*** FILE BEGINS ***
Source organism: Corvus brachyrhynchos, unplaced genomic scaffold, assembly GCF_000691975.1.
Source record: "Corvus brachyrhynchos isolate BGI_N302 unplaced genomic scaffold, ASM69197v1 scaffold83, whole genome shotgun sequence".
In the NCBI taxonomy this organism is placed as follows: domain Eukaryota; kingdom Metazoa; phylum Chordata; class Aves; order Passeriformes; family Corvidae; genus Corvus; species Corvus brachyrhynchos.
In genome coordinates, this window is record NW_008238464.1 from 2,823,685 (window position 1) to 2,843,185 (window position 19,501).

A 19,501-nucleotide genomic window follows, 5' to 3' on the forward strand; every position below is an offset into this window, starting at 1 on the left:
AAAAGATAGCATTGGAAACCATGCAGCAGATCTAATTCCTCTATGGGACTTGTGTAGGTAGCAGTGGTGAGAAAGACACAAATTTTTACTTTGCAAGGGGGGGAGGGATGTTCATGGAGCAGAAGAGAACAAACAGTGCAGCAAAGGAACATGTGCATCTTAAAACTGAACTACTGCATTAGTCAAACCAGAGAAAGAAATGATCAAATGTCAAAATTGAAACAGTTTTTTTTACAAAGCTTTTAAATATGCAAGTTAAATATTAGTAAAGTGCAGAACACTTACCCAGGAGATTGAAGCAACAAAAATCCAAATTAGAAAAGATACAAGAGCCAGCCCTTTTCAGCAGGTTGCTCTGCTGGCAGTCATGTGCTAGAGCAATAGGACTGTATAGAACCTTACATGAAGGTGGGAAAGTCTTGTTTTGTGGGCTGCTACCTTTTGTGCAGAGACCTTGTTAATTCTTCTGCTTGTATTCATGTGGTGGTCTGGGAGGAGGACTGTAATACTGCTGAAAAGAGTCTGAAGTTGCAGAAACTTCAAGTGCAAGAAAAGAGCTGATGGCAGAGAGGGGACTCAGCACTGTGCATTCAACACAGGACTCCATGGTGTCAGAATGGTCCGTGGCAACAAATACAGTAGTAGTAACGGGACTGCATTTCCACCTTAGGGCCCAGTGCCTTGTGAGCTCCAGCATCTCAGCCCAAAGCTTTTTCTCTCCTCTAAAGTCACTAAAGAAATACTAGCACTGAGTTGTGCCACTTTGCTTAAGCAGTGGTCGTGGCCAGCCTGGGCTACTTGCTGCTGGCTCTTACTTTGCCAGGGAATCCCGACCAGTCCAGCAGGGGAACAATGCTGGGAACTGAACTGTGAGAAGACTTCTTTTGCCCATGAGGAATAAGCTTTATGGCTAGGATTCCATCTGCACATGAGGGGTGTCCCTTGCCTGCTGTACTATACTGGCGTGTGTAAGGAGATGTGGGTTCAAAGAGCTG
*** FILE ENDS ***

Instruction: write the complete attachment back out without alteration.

Source organism: Corvus brachyrhynchos, unplaced genomic scaffold, assembly GCF_000691975.1.
Source record: "Corvus brachyrhynchos isolate BGI_N302 unplaced genomic scaffold, ASM69197v1 scaffold83, whole genome shotgun sequence".
In the NCBI taxonomy this organism is placed as follows: domain Eukaryota; kingdom Metazoa; phylum Chordata; class Aves; order Passeriformes; family Corvidae; genus Corvus; species Corvus brachyrhynchos.
In genome coordinates, this window is record NW_008238464.1 from 2,823,685 (window position 1) to 2,843,185 (window position 19,501).

A 19,501-nucleotide genomic window follows, 5' to 3' on the forward strand; every position below is an offset into this window, starting at 1 on the left:
AAAAGATAGCATTGGAAACCATGCAGCAGATCTAATTCCTCTATGGGACTTGTGTAGGTAGCAGTGGTGAGAAAGACACAAATTTTTACTTTGCAAGGGGGGGAGGGATGTTCATGGAGCAGAAGAGAACAAACAGTGCAGCAAAGGAACATGTGCATCTTAAAACTGAACTACTGCATTAGTCAAACCAGAGAAAGAAATGATCAAATGTCAAAATTGAAACAGTTTTTTTTACAAAGCTTTTAAATATGCAAGTTAAATATTAGTAAAGTGCAGAACACTTACCCAGGAGATTGAAGCAACAAAAATCCAAATTAGAAAAGATACAAGAGCCAGCCCTTTTCAGCAGGTTGCTCTGCTGGCAGTCATGTGCTAGAGCAATAGGACTGTATAGAACCTTACATGAAGGTGGGAAAGTCTTGTTTTGTGGGCTGCTACCTTTTGTGCAGAGACCTTGTTAATTCTTCTGCTTGTATTCATGTGGTGGTCTGGGAGGAGGACTGTAATACTGCTGAAAAGAGTCTGAAGTTGCAGAAACTTCAAGTGCAAGAAAAGAGCTGATGGCAGAGAGGGGACTCAGCACTGTGCATTCAACACAGGACTCCATGGTGTCAGAATGGTCCGTGGCAACAAATACAGTAGTAGTAACGGGACTGCATTTCCACCTTAGGGCCCAGTGCCTTGTGAGCTCCAGCATCTCAGCCCAAAGCTTTTTCTCTCCTCTAAAGTCACTAAAGAAATACTAGCACTGAGTTGTGCCACTTTGCTTAAGCAGTGGTCGTGGCCAGCCTGGGCTACTTGCTGCTGGCTCTTACTTTGCCAGGGAATCCCGACCAGTCCAGCAGGGGAACAATGCTGGGAACTGAACTGTGAGAAGACTTCTTTTGCCCATGAGGAATAAGCTTTATGGCTAGGATTCCATCTGCACATGAGGGGTGTCCCTTGCCTGCTGTACTATACTGGCGTGTGTAAGGAGATGTGGGTTCAAAGAGCTG